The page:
Citing that there was just so much the federal government could do, especially for the uninsured, U.S. Senator Roy Blunt, pictured, took the podium at the Joplin Area Chamber of Commerce on June 20 to call attention to those individuals who want to step up to help in the business recovery effort. He praised Home Depot and St. John's for their swiftness in putting up temporary facilities until permanent reconstruction could be completed and spoke of the special enthusiasm the Joplin business community has for aiding in its own restoration.
It's the first only tent store in the history of the company, Blunt said referring to Home Depot, adding, "they hope." Blunt, who was accompanied by his wife Abigail, left early to meet with representatives of businesses affected by the storm.
Blunt had been called upon to introduce former U.S. Senator John C. Danforth whom he claimed was a prime force in establishing a program to help restore the Joplin business community. Although Danforth chided Blunt for the latter's enthusiasm in crediting him with steamrolling recovery efforts, Danforth rightfully was responsible for supplying $500,000 in seed money that liquidated the holdings of the Danforth Foundation, a private philanthropic foundation begun 84 years ago by William H. Danforth, president of Ralston Purina Company, and his family.
U.S. Senator John C. Danforth catches the ear of Missouri Senator Ron Richard prior to introduction of Joplin Tomorrow, a new program to raise at least $10 million to help revitalize the tornado destroyed Joplin business community. Nearby is Abigail Blunt, the wife of U.S. Senator Roy Blunt.
The Danforth Foundation funds will be part of those deposited in an account set up by the Commerce Bank chosen to administer what has been dubbed "Joplin Tomorrow," a 501 (c)3 tax-exempt program that will differ from existing federal aid programs to businesses, such as those administered by the Small Business Administration, because its goal is to assist companies that want to build in the community for the first time in addition to expanding or modifying operations previously established.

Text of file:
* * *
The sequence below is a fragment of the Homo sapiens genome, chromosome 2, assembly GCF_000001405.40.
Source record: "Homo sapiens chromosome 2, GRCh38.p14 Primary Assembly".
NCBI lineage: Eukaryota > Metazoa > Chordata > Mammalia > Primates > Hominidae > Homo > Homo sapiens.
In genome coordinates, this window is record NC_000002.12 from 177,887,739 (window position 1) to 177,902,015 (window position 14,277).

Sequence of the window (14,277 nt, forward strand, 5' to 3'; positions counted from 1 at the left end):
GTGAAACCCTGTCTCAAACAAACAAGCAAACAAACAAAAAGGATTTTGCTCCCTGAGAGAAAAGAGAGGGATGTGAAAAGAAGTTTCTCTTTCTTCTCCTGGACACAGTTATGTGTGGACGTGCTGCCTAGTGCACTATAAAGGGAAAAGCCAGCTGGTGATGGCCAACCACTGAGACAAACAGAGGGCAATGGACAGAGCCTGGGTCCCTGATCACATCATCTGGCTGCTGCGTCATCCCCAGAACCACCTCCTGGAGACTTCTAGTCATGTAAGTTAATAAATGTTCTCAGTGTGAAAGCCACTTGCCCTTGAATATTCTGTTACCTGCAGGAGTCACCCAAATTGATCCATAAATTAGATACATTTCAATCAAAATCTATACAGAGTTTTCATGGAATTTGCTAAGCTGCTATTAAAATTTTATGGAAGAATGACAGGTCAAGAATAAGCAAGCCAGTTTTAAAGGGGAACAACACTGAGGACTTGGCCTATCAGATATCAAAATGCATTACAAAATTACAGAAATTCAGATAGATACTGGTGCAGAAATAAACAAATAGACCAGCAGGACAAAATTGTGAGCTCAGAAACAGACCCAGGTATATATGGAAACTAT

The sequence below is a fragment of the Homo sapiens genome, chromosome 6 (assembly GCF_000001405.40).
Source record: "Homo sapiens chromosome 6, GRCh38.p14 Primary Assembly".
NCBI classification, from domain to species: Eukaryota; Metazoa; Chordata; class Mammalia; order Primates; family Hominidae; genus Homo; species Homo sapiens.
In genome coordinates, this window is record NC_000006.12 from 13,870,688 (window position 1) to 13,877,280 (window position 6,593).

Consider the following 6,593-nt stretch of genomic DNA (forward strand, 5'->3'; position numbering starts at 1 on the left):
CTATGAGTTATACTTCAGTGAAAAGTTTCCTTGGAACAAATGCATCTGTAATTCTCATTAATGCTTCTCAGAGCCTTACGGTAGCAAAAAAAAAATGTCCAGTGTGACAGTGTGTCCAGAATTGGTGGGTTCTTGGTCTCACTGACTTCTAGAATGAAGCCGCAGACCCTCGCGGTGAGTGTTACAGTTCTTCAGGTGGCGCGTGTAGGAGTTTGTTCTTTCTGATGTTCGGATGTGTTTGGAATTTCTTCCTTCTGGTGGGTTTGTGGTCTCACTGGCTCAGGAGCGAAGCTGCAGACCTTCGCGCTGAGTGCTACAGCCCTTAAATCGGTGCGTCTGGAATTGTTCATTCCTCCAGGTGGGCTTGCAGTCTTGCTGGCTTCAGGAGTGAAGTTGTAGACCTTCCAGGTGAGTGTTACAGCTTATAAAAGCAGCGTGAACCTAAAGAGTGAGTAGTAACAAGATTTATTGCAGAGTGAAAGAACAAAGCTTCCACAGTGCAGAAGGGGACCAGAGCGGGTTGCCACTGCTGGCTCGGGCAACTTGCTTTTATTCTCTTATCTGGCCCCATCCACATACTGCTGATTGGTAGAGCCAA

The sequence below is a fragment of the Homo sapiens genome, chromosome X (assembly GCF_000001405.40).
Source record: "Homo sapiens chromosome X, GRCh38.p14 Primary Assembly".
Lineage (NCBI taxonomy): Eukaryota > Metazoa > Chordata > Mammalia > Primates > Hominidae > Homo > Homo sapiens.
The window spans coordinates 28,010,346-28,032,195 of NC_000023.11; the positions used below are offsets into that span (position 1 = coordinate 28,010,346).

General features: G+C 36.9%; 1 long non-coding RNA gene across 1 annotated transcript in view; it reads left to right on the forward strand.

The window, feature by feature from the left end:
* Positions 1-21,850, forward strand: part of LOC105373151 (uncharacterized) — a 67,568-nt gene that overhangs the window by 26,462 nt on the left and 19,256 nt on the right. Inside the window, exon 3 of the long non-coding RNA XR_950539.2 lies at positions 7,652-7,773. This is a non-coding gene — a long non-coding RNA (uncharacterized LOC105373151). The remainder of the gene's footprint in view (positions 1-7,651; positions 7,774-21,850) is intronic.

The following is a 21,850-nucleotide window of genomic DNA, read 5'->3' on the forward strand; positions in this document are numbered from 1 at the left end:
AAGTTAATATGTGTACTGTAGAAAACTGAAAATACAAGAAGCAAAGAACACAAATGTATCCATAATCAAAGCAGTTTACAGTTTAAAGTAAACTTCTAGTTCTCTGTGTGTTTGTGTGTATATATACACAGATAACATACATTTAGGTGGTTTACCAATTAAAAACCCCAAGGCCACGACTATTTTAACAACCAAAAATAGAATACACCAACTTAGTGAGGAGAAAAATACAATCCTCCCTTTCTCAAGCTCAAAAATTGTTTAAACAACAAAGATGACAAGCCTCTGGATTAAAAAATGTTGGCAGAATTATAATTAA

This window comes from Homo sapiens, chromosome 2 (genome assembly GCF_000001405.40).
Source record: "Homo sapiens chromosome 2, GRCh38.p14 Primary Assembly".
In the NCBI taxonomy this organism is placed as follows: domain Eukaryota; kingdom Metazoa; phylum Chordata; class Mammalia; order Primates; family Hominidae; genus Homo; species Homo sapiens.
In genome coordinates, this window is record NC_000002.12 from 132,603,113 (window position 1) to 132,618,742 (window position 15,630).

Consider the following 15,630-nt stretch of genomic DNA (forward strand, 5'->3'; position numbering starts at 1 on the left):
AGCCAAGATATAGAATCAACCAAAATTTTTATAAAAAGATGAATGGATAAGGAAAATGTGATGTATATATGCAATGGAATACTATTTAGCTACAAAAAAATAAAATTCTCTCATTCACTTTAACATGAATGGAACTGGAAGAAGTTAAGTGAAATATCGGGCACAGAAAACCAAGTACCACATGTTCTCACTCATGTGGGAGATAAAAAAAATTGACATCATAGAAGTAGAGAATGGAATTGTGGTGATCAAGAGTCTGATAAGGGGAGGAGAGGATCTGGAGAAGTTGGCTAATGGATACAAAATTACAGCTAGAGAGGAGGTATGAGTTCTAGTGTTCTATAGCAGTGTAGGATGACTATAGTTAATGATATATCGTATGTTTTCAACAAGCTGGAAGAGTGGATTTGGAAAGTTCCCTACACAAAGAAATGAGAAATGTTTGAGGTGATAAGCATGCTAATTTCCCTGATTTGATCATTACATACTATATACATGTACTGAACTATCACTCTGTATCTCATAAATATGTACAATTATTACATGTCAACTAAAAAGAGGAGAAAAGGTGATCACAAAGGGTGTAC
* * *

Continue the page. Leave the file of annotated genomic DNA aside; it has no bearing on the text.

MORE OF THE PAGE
The concept of expanding business and employing more was something that attracted Danforth who considered the SBA loans a "wonderful program" but limited in scope. In speaking of the "spirit of Joplin realizing itself," Danforth said, "I want to help you do it." He praised the Joplin business community within seconds of hearing of the foundation donation for saying, "we'll match that."
He called Jim Bracht "the greatest fundraiser," and joked, "where was he when I was in politics?" Others that he mentioned included The Ray and Myrl Grace Trust, Rudy and Dorothy Farber, Ed and Alison Hershewe, Jerry and Nancy Perry and officials at Southwest Missouri Bank.
In the concept of business helping business, the Missouri Chamber of Commerce pledged $25,000. He hoped that individual chambers would also contribute. And he said he was going to other parts of Missouri to get contributions.
Joplin Tomorrow's five-member board serving without compensation are Dwight Douglas, general counsel for Freeman Health Systems, as chairman; Michael Palmer, vice-president of Transmission Policy and Corporate Services for Empire District Electric, as vice chair; Glenn Brown, retired CEO of CFI as secretary and board members including Mike Pence, retired owner of Electric Motor Supply and J.D. Sellers, former CFO of Eagle Picher Technologies, LLC.
The fund will make both revolving loans and equity investments (no interest loans) as it deems fit. A couple of times, it should be noted, Douglas stressed the importance of creating a well thought out business plan in order to qualify for the program. It is hoped that, in complementing government and other aid, the program will help companies that otherwise might significantly struggle to get back on their feet.
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Photos by Vince Rosati